Why Are There So Few Great Female Artists?
Discovering Sarah Purchase Henderson, Bloodgood Cutter’s portraitist
This portrait arrived at the Long Island Historical Society without much recorded information. It likely joined the LIHS collection after Cutter died in 1906, when the contents of his Little Neck, Queens, estate sold at auction. The identity of the portraitist, “S. Henderson,” documented on the lower right corner of the canvas, has long been a mystery. We now know that the portrait’s painter was related to Bloodgood Cutter, and a woman.
Cutter had no children of his own, but he did have many nephews and nieces, including Sarah Purchase Henderson. In 1900, Sarah was staying with her uncle and appeared in the federal census with “oil paint artist” listed as her profession. Following this trail revealed Henderson to be the painter of this portrait, as evidenced by a Brooklyn Daily Eagle article from 1888 announcing that she had “presented Bloodgood Cutter, the farmer poet, with an oil portrait of himself.”
Like many female artists in the 1700s and 1800s, Henderson likely struggled to find a place for herself within the male-dominated profession. Although women artists did join professional organizations like the National Academy of Design and Brooklyn Art League and exhibited their works, all too often they were dismissed as “accomplished” amateurs.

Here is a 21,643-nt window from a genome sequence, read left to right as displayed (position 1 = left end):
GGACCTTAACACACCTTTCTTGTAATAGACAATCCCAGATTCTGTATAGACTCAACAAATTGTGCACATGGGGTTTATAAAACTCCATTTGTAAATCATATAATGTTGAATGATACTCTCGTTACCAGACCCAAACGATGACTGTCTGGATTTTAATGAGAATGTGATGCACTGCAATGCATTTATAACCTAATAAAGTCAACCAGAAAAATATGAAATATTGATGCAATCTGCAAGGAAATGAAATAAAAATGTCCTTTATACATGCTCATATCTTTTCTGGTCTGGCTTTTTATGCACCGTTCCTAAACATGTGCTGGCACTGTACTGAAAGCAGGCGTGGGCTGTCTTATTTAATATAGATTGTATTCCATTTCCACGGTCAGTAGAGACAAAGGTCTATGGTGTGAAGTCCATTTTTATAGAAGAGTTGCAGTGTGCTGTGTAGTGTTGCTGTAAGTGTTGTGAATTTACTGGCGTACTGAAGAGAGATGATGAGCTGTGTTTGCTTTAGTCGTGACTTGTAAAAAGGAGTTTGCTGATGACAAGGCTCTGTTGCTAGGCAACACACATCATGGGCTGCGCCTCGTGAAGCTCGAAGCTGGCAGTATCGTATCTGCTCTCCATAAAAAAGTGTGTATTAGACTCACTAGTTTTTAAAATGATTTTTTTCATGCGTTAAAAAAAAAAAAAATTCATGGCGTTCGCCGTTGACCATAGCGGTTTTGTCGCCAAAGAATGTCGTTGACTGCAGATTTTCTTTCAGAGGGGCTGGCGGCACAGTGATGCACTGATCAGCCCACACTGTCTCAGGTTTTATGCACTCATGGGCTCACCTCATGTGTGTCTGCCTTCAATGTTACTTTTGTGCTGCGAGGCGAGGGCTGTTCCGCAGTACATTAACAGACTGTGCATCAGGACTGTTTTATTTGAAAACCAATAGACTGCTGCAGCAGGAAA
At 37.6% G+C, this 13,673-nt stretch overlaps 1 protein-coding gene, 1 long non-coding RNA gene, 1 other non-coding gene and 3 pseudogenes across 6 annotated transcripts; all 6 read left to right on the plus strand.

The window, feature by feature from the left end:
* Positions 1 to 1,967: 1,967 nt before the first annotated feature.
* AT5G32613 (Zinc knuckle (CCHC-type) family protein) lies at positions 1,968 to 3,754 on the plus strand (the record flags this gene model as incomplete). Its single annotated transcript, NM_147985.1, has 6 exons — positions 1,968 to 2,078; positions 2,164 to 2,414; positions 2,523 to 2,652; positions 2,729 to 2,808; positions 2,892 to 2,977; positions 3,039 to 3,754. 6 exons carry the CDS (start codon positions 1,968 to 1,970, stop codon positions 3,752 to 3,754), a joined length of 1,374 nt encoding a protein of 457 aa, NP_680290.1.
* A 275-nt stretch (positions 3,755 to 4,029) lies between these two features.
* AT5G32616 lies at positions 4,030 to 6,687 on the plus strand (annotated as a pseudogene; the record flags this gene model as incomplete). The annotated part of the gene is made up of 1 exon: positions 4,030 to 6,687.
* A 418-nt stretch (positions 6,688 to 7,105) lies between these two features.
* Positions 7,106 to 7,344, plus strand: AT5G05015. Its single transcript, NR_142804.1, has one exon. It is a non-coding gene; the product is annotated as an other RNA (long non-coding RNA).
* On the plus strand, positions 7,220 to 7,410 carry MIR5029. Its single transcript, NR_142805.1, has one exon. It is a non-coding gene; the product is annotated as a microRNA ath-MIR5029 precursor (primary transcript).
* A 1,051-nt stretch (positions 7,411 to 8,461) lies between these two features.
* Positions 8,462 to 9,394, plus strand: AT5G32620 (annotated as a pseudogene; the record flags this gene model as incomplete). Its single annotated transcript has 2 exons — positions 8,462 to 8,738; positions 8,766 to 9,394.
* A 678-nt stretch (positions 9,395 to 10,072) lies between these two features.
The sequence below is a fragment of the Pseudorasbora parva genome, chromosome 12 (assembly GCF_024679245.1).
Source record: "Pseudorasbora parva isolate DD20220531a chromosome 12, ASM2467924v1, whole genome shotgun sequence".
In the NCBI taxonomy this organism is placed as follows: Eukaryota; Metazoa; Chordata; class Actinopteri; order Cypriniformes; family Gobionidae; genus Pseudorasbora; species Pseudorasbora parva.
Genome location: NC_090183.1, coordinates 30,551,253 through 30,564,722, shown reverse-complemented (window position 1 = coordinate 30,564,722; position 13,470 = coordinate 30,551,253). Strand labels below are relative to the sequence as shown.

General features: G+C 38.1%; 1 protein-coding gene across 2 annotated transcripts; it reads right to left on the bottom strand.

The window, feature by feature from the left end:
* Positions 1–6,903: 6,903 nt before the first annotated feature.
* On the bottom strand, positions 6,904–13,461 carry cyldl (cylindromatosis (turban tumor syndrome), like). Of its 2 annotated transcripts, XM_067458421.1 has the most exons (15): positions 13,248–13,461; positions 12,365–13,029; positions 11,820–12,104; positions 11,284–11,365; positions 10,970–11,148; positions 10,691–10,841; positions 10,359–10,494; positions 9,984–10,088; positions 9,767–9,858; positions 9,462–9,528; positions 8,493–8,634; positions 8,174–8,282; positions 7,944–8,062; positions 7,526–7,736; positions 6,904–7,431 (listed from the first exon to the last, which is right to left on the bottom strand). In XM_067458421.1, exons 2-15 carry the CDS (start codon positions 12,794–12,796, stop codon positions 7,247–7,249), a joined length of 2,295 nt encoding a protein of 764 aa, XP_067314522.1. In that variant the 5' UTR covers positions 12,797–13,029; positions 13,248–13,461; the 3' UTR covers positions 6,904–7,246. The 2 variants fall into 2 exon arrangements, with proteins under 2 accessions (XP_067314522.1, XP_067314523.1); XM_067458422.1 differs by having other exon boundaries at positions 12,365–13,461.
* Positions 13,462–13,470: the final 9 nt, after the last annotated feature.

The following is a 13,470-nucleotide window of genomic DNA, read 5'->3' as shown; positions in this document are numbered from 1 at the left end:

Despite this, women artists like Henderson pursued their passions, seeking training and opportunity domestically and abroad. Today, the lives and talents of female artists are being rediscovered. Like Sarah Henderson’s portrait of her uncle, other paintings at BHS previously unattributed are being rediscovered as the work of local female artists, including Brooklynite Eleanor C. Bannister (1858-1939) and portraitist Susan Mary (S.M.) Norton (1855-1922).
When Henderson painted this portrait of her Uncle Bloodgood in 1888, he was seventy-one years old, far older than he appears in her idealized representation of him. Evidence shows that Henderson likely based her painting on a photograph of her uncle taken in the 1860s, immortalizing him in his prime. The portrait then reflects Bloodgood Cutter’s ideas about his legacy, which he recorded in a poem, “On Seeing His Own Likeness.”
My friends, this likeness of my mortal form,
Preserve as a keep-sake when I am gone;
That is, when death lays low my weary head,
And consigns me to mansions of the dead.
Then my lines, though they may be rude in kind,
Will represent the inner man, or mind
And by using my simple pen—
Indite those for myself, and fellow-men.